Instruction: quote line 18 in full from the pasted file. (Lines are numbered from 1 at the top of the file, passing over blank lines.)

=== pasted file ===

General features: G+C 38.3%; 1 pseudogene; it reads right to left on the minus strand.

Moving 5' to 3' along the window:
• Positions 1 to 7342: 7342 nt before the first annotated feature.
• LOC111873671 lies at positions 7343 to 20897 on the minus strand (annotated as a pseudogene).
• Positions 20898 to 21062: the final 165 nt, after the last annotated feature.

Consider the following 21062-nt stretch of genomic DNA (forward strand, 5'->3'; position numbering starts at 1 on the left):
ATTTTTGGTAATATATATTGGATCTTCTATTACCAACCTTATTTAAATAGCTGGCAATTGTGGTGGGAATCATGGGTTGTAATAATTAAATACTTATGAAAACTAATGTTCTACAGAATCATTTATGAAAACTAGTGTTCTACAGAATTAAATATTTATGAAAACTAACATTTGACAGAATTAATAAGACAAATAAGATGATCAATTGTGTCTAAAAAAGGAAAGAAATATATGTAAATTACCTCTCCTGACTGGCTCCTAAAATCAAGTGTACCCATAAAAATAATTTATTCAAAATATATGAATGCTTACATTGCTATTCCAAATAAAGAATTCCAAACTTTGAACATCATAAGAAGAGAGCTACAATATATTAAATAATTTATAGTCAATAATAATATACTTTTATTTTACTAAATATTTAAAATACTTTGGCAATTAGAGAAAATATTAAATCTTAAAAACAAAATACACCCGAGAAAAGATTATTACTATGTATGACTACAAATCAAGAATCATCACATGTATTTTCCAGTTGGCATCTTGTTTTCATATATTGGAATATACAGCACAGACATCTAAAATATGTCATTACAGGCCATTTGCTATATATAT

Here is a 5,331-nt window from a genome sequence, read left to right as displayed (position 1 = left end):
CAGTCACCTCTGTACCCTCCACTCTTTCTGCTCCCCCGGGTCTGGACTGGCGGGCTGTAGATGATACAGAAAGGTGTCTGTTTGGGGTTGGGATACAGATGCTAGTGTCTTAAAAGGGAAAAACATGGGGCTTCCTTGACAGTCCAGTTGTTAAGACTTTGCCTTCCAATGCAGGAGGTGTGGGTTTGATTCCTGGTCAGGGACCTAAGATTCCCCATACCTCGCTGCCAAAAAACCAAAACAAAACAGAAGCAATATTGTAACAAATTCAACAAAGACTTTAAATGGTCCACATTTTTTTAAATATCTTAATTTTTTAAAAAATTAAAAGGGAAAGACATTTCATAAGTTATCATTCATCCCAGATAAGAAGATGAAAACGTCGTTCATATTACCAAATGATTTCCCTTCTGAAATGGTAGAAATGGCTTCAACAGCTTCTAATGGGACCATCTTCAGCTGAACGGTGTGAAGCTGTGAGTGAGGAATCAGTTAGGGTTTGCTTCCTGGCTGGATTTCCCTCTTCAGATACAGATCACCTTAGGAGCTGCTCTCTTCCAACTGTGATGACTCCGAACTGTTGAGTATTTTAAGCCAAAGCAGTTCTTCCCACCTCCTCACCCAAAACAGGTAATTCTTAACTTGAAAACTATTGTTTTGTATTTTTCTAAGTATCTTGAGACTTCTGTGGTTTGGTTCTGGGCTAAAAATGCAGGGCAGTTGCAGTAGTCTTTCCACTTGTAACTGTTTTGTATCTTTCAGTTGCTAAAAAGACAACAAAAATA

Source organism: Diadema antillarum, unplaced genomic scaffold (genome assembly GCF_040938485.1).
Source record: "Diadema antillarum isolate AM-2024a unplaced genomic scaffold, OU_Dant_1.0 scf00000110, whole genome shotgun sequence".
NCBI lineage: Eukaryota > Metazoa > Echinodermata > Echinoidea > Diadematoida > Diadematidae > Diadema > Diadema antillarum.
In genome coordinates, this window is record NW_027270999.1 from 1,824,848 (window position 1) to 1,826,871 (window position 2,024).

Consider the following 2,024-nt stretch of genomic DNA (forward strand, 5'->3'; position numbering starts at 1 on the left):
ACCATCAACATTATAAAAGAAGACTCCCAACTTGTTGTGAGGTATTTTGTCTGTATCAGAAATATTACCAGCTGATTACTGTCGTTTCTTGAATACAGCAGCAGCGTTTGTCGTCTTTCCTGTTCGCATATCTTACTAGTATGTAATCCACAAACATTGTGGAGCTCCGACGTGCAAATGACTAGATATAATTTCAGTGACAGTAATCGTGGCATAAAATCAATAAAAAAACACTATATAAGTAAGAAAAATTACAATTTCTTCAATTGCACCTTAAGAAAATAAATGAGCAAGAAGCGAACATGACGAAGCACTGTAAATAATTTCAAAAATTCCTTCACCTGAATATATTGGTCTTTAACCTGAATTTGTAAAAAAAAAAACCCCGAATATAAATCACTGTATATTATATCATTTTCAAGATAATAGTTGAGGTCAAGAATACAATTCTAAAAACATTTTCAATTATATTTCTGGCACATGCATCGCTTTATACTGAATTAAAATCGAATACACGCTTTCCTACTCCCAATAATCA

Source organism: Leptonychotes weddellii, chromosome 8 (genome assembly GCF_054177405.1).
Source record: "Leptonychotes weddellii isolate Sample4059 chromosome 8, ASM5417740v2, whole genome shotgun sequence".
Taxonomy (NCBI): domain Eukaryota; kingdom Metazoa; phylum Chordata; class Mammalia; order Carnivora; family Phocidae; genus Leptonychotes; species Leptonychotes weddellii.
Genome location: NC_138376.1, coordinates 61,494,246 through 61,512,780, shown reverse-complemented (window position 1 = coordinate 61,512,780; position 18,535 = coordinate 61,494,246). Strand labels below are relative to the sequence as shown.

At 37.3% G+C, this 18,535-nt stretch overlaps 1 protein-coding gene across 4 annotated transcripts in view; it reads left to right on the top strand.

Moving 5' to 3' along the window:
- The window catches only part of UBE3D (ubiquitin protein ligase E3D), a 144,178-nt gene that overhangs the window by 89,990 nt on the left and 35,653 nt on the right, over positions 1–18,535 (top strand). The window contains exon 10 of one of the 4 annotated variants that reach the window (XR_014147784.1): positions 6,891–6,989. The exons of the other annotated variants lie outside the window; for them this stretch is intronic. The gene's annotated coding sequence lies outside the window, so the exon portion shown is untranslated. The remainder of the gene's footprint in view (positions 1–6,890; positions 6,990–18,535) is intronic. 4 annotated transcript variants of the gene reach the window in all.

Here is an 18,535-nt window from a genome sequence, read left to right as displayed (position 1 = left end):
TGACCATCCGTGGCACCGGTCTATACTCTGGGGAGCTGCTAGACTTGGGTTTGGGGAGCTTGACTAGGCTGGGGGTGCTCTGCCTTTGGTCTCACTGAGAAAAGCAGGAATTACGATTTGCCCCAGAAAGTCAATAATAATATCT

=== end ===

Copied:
Taxonomy (NCBI): domain Eukaryota; kingdom Metazoa; phylum Chordata; class Mammalia; order Carnivora; family Phocidae; genus Leptonychotes; species Leptonychotes weddellii.